Wednesday, May 13, 2009
A couple of weeks back, Greg and I had noticed a fully tricked out Pinarello Prince casually locked to the handicap entrance to the Maguire building. We thought two things quite odd, (1) that someone would be stupid enough to lock an $8,000 rig to a railing with a cheap lock, and (2) who on God's green earth would put a $49 set of pedals on an $8,000 rig? It intrigued us so much, that Greg took a camera phone picture of it and posted it to the blog.
Well the universe now makes sense because according to the Competitive cyclist, they had a Pinarello Prince stolen in May and posted this item on their blog...
"If you are the bitchface who stole our 53cm Neon Yellow Pinarello Prince demo bike via an admittedly clever bit of identity theft in early April, a few things to consider: Do you know how many 53cm Neon Princes exist in the US? Of those, do you know how many are built with SRAM? Do you know that we know that your IP address is at SMU in Dallas? We're closing in..."
Apparently the crime has been solved as they have posted this on their latest blog...
"Loyal readers of our What's New section will recall that last week we were hot on the trail of the scumbag who stole one of our Pinarello Prince demo bikes. In our investigation we learned that the fraudulent order was placed from SMU; we learned that the delivery address was a "for sale" (and likely vacant) house in a dodgy Dallas suburb; and we learned that the thief went apeshit with UPS trying to re-route the delivery or pick up the bike at the Mesquite, TX UPS depot.
We filed police reports galore and scoured Ebay, Craig's List, and sites like the TXBRA to see if someone was trying to fence the bike and we found nothing. And then, in a funny twist, we got a phone call from Sarah at fellow retailer Chicagoland Bicycle. She told us she was reading our What's New piece about the theft, then did some poking around on websites we're not familiar with, namely Facebook. She came across the SMU Cycling Club's Facebook website, which led her to the SMU Cycling Club's blog, which led her to this blog posting.
One thing led to another and the SMU police soon tracked down (editor: name removed for privacy) (an SMU student, no less) and secured the bike from him. So huge props to Sarah at Chicagoland and to the SMU PD. The situation we find ourselves in now is whether to file charges or not. The student in question is either the thief (felony) or was in possession of stolen goods (felony) and while the detective who helped us was doubtful that the student was indeed the thief, it's interesting that the kid got amnesia about the details of buying the bike off Craig's List. And suddenly the rationale of waterboarding became obvious to us.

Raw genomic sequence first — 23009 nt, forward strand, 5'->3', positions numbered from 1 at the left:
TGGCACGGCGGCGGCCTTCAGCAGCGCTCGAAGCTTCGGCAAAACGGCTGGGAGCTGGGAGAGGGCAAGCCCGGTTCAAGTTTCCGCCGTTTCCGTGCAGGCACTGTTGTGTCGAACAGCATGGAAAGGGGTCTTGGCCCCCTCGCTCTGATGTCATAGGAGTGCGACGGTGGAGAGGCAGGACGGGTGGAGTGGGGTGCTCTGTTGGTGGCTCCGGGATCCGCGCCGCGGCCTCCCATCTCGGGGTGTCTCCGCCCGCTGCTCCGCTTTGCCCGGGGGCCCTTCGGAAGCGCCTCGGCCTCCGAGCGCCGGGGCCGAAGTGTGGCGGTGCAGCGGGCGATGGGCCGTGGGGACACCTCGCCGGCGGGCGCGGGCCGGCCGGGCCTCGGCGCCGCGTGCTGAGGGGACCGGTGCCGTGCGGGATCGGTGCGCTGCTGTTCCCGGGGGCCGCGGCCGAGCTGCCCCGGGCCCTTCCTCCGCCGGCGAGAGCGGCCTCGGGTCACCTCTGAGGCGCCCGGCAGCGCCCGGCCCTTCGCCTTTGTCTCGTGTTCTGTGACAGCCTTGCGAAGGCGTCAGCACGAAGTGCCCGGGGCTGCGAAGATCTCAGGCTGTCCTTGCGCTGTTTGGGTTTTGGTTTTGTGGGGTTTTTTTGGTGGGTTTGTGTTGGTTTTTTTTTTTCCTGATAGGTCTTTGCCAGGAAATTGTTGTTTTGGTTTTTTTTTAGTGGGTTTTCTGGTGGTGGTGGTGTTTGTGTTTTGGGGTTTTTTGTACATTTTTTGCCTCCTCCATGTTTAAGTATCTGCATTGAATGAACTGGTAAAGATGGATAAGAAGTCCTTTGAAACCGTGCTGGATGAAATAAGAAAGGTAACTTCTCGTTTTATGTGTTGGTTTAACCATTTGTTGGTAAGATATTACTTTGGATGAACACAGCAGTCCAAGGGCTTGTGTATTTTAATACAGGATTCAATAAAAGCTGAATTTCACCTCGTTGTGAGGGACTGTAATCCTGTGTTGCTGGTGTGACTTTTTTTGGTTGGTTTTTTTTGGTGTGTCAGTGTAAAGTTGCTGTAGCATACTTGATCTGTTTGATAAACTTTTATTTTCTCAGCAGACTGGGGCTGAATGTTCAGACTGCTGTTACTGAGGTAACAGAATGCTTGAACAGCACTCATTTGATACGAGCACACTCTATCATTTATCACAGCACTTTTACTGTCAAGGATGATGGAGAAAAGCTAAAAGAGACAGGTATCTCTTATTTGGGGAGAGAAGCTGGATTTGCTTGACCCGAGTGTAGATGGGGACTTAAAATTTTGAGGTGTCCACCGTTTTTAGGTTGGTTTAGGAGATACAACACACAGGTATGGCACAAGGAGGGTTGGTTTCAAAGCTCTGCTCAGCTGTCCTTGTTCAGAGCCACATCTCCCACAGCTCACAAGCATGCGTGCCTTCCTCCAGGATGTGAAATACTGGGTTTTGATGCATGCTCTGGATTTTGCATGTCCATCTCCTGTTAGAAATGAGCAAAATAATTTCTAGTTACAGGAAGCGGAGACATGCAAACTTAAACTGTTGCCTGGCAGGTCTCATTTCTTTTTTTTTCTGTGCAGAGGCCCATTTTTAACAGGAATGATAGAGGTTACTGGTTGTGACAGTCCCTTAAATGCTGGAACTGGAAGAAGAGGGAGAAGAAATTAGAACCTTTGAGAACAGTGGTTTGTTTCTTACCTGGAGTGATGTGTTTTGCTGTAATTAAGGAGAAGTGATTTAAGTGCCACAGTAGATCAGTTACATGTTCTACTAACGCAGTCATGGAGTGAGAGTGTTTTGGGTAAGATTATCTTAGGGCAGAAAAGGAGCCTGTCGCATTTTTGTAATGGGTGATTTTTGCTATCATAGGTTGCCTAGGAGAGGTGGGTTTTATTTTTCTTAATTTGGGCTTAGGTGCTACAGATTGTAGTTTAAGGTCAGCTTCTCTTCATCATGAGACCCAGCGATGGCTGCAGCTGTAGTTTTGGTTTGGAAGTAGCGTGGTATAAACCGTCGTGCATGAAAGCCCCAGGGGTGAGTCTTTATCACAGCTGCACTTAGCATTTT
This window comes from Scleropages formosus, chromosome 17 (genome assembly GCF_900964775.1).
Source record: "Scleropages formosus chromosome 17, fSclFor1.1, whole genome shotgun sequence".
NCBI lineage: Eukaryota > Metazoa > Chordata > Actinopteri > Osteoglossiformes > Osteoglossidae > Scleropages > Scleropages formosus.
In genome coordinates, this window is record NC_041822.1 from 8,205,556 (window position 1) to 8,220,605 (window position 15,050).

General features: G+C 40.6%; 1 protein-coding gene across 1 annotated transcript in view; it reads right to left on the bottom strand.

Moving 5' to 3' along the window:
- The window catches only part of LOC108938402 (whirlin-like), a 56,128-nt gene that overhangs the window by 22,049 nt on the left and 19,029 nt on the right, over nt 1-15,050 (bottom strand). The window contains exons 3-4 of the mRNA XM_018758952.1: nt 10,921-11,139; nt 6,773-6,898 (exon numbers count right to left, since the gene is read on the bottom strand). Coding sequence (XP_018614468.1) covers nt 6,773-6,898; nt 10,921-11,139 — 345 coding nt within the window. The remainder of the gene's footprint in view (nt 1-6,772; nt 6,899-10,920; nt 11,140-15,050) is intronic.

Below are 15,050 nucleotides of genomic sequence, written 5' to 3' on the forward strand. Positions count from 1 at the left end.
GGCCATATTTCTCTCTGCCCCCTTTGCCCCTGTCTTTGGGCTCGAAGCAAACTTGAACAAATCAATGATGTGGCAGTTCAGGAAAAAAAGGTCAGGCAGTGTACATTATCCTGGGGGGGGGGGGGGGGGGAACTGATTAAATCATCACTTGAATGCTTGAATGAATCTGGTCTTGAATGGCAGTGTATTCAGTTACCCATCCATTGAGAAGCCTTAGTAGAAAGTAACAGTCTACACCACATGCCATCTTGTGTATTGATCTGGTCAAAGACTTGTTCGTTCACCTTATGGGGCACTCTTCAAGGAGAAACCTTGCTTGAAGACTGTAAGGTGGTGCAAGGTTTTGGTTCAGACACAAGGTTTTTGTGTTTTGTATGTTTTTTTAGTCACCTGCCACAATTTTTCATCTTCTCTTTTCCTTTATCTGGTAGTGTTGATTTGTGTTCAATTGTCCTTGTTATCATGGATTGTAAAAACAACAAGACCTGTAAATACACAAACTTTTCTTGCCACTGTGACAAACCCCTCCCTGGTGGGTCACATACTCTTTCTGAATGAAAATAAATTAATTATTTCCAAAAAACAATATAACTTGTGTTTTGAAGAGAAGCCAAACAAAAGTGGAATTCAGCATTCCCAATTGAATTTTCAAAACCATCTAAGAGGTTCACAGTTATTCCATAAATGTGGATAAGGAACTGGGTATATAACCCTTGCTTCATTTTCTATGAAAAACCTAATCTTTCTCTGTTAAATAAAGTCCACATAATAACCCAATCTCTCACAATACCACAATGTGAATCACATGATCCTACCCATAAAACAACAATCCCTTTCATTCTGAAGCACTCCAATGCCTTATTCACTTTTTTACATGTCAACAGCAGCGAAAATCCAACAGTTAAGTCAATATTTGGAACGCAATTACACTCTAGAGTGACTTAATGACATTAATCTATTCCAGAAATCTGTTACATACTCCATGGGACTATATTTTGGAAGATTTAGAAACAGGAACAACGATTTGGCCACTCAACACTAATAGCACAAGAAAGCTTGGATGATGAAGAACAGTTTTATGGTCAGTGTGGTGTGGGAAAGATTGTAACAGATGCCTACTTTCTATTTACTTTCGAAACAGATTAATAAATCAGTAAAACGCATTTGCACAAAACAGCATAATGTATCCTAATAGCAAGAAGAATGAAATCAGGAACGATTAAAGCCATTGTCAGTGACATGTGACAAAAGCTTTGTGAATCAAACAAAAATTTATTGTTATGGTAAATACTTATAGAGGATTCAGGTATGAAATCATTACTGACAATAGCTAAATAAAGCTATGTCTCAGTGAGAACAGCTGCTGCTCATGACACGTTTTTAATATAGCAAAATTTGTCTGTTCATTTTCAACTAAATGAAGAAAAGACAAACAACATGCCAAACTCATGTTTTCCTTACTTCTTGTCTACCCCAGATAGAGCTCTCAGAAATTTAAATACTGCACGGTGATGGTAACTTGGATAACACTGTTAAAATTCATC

The crossroads we find ourselves in is this: If we file charges, the investigation and the legal process could take a year, during which our Prince would be held as evidence. Or, conversely, we have the option to forget about charges and just pick up the bike. A tough call, since vengeance is sweet. But we want our demo back, so we're trending towards just saying nevermind….
We are psyched that the Competitive Cyclist have found their bike and are glad to have played a part in it's recovery. It's a testament to the connected world we live in and the love we have for bicycles (though at no time did The Competitive Cyclist contact the admins of this blog - that I know of - to inquire about the bike. Greg has even met the student - he is not a member of our club).
While I understand the Competitive Cyclist's desire to get their property returned, I lean towards filing the charges. If there is a thief at SMU (especially a thief of bicycles) I believe that they should be held accountable for their actions and removed from our campus. This is a serous crime (a felony) and reflects badly against SMU's reputation. However, we have had projectors stolen and understand the desire to retrieve your items. Perhaps you can take comfort in the fact that at least a pawn shop didn't have it, because you'd have to pay them what they shelled out for it to get the item returned in a timely fashion.
In any event, I will follow up with the SMU PD and the Dean of Student Life.
So hopefully, the bike will be returned in a timely fashion, the perpetrator will be held accountable and we can all get back on our bikes instead of sitting at keyboards writing about them!
As for the anonymous bloggers who thought WE stole the bike and then posted pictures of it, I would suggest reserving your comments until you know what's going on. Dumbasses.